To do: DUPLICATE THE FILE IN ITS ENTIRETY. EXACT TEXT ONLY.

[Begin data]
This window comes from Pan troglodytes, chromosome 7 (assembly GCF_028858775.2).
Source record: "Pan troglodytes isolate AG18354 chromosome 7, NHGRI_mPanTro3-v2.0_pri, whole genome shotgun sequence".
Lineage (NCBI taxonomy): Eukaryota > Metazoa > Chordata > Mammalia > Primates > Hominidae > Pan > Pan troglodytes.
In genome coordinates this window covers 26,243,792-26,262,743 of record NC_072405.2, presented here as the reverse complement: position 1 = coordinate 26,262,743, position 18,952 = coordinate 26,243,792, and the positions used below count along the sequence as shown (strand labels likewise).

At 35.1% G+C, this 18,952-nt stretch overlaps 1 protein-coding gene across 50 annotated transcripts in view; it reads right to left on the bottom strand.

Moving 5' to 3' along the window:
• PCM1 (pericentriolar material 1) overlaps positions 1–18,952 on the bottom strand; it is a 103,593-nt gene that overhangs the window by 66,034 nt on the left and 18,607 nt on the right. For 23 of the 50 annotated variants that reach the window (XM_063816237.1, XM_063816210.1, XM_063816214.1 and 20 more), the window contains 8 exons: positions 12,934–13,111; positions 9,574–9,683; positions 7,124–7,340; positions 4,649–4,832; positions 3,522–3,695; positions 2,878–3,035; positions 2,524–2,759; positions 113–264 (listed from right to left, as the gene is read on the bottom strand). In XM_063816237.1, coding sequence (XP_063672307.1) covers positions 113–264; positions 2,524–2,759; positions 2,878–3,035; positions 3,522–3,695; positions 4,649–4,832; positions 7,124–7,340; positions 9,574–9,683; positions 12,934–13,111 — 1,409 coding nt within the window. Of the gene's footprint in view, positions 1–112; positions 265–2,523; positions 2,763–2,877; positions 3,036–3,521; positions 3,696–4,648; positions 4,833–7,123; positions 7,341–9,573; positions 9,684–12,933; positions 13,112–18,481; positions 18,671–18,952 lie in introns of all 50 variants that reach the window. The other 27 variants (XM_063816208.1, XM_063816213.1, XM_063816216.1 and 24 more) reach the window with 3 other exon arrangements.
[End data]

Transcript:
This window comes from Pan troglodytes, chromosome 7 (assembly GCF_028858775.2).
Source record: "Pan troglodytes isolate AG18354 chromosome 7, NHGRI_mPanTro3-v2.0_pri, whole genome shotgun sequence".
Lineage (NCBI taxonomy): Eukaryota > Metazoa > Chordata > Mammalia > Primates > Hominidae > Pan > Pan troglodytes.
In genome coordinates this window covers 26,243,792-26,262,743 of record NC_072405.2, presented here as the reverse complement: position 1 = coordinate 26,262,743, position 18,952 = coordinate 26,243,792, and the positions used below count along the sequence as shown (strand labels likewise).

At 35.1% G+C, this 18,952-nt stretch overlaps 1 protein-coding gene across 50 annotated transcripts in view; it reads right to left on the bottom strand.

Moving 5' to 3' along the window:
• PCM1 (pericentriolar material 1) overlaps positions 1–18,952 on the bottom strand; it is a 103,593-nt gene that overhangs the window by 66,034 nt on the left and 18,607 nt on the right. For 23 of the 50 annotated variants that reach the window (XM_063816237.1, XM_063816210.1, XM_063816214.1 and 20 more), the window contains 8 exons: positions 12,934–13,111; positions 9,574–9,683; positions 7,124–7,340; positions 4,649–4,832; positions 3,522–3,695; positions 2,878–3,035; positions 2,524–2,759; positions 113–264 (listed from right to left, as the gene is read on the bottom strand). In XM_063816237.1, coding sequence (XP_063672307.1) covers positions 113–264; positions 2,524–2,759; positions 2,878–3,035; positions 3,522–3,695; positions 4,649–4,832; positions 7,124–7,340; positions 9,574–9,683; positions 12,934–13,111 — 1,409 coding nt within the window. Of the gene's footprint in view, positions 1–112; positions 265–2,523; positions 2,763–2,877; positions 3,036–3,521; positions 3,696–4,648; positions 4,833–7,123; positions 7,341–9,573; positions 9,684–12,933; positions 13,112–18,481; positions 18,671–18,952 lie in introns of all 50 variants that reach the window. The other 27 variants (XM_063816208.1, XM_063816213.1, XM_063816216.1 and 24 more) reach the window with 3 other exon arrangements.